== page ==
Stubble may well be a boon for farmers

Stubble can be put to commercial use, which will help eliminate the problem of farmers burning it to clear their fields.

rahul

Rahul Dass | November 9, 2017 | New Delhi


#Agriculture   #Stubble Burning   #Delhi Pollution   #Smog  
Photo: Neil Palmer, Wikimedia Commons
Photo: Neil Palmer, Wikimedia Commons

The burning of stubble, the cut stalks left sticking out of the ground after the grain is harvested, has largely been blamed for the smog that has enveloped north India and left people gasping for breath. However, stubble can be put to commercial use and once that happens, the annual smog problem could be resolved.

The problem of stubble burning is acute in the states of Haryana and Punjab, where farmers set fire to the stalks to clear the field and start the process of planting the next crop. The use of machines called “Combines” for harvesting leaves stalks all over the field and burning is the quickest, easiest and the most economic option for farmers.

The winds carry the thick smoke from the burning of stubble to different parts of north India and every winter sees Delhi covered in smog.

In November 2016 when the smog was troubling Delhi, well known agri-scientist MS Swaminathan had said paddy straw can be used for making animal feed, cardboard, paper and other products.

“I have told the prime minister how we can make use of paddy straw instead of burning it. You cannot ask a farmer to stop burning paddy straw as he has to prepare his field for the next crop. You must find a mechanism to commercialise it,” Hindustan Times quoted Swaminathan as saying.

One of the biggest benefits of not burning stubble is reduced wind and water erosion.

Stubble cover reduced the erosive effects of water by reducing the impact of raindrops on the soil surface and decreasing run off and its velocity, said an article in the Graham Centre for Agricultural Innovation.

The article said that stubble increases soil moisture retention, particularly in the soil surface pre-sowing and during early crop development.

Also, there is avoidance of the smoke hazard from burning and improved conditions for plant growth

Retaining stubble may contribute to the accumulation of soil organic carbon or sequestering carbon that would potentially be lost through burning or removing stubble.

It said that there are a number of options available to manage stubble including grazing with livestock, slashing, mulching or harrowing and strategic burning. Stubble can provide a useful feed source for livestock. It is important to monitor stocking rates to ensure paddocks are not overgrazed, exposing them to erosion.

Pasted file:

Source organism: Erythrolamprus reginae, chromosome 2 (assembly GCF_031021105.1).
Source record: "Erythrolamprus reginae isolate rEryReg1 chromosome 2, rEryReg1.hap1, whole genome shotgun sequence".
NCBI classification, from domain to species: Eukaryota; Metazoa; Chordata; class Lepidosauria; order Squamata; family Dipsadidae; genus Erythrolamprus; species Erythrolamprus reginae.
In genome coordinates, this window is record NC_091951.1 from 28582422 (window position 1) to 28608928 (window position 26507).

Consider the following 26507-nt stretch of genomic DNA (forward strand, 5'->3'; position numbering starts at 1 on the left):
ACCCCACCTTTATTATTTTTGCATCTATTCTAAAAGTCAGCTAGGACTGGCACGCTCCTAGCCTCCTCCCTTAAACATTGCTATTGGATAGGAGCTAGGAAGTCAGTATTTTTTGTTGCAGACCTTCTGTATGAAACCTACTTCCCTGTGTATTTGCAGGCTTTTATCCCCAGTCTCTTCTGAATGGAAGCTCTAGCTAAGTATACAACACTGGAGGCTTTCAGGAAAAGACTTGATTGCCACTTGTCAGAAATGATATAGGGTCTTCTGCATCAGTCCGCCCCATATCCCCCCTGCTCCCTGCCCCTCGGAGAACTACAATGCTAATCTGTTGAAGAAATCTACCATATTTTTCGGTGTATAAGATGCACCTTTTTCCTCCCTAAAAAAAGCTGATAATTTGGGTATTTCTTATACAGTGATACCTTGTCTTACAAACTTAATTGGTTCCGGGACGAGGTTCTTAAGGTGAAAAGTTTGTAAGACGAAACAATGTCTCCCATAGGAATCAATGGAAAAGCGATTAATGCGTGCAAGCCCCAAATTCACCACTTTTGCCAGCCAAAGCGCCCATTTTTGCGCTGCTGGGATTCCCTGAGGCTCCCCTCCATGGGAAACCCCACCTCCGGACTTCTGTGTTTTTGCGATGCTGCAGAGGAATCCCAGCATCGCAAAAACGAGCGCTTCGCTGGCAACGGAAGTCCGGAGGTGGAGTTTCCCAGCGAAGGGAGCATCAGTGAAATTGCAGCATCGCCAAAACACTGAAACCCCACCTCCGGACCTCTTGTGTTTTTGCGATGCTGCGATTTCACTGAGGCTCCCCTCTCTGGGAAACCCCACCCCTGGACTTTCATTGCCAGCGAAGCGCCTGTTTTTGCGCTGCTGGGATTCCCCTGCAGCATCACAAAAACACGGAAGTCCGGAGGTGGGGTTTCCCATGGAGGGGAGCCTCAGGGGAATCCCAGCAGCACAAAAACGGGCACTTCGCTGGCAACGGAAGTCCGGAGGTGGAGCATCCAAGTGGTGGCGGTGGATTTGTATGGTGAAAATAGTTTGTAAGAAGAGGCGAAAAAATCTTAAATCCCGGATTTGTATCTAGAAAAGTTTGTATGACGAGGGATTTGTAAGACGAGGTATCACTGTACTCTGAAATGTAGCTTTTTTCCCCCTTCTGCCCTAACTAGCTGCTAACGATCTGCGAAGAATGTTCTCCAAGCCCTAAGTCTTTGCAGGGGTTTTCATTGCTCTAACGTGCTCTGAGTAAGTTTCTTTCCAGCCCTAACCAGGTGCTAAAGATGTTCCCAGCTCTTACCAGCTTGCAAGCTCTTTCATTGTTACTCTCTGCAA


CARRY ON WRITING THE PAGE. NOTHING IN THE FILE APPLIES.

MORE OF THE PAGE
“Managing high stubble loads requires careful planning to ensure effective sowing during the following season. Stubble retention protects soil from erosion, aids soil moisture storage, through better infiltration and reduced surface runoff and lower evaporation rates. The ground cover offered by stubble may also help maintain soil structure by increasing soil microbial activity,” it said.

Punjab produces around 23 million tonnes of paddy straw and 17 million tonnes of wheat straw annually. More than 80 % of paddy straw (18.4 million tonnes) and almost 50 % wheat straw (8.5 million tonnes) produced in the state is being burnt in fields. Almost whole of paddy straw, except Basmati rice is burnt in the field to enable early sowing of next crop. Lately, the farmers have extended this practice to wheat crop also, wrote Parmod Kumar, Surender Kumar and Laxmi Joshi in alternative uses of crop stubble, which is part of the SpringerBriefs in Environmental Science book series.

They wrote that there are primarily two types of residues from rice cultivation that have potential in terms of energy—straw and husk. Although the technology of using rice husk is well established in many Asian countries, paddy straw as of now is rarely used as a source of renewable energy.

The experts suggest:
 

  • Use of rice residue as fodder for animals
  • Use of crop residue in bio thermal power plants
  • Use of rice residue as bedding material for cattle
  • Use of crop residue for mushroom cultivation
  • Use of rice residue in paper production
  • Use of rice residue for making bio gas



SS Verma writes in the Journal of Agriculture and Life Sciences that rice straw can either be used alone or mixed with other biomass materials in direct combustion, whereby combustion boilers are used in combination with steam turbines to produce electricity and heat. Technology developed includes combustion furnaces, boilers, and superheat concepts purportedly capable of operating with high alkali fuels and having handling systems which minimize fuel preparation.

The straw fuel or biofuel of biomass pellet mill machine uses corn stalk, wheat straw, rice straw, peanut shell, cob, cotton bar, soybean rod, weeds, branches, leaves, sawdust, bark and other solid wastes as raw materials.

A small amount of paddy straw is only consumed by brick kilns and paper and packaging industry. Power production from rice straw is a promising way to meet the growing demand of energy, said the article.

Straw is a competitive, alternative source of fiber for paper making to reduce the pressures on forests. Rice straw can be used not only to make paper but various paper products.

The compaction resistance and resiliency of rice straw makes it a very good packing material.

A Chinese company has invented eco-friendly material - straw based plastic - made from rice and wheat stalks and can be used in 3D printing, without sacrificing price or performance. The straw based plastic is made from dried crops straw, such as wheat straw, rice straw, corn stalk etc, mixed with plastic and plastic additives, using company's patent pending technology, wrote Verma.

 

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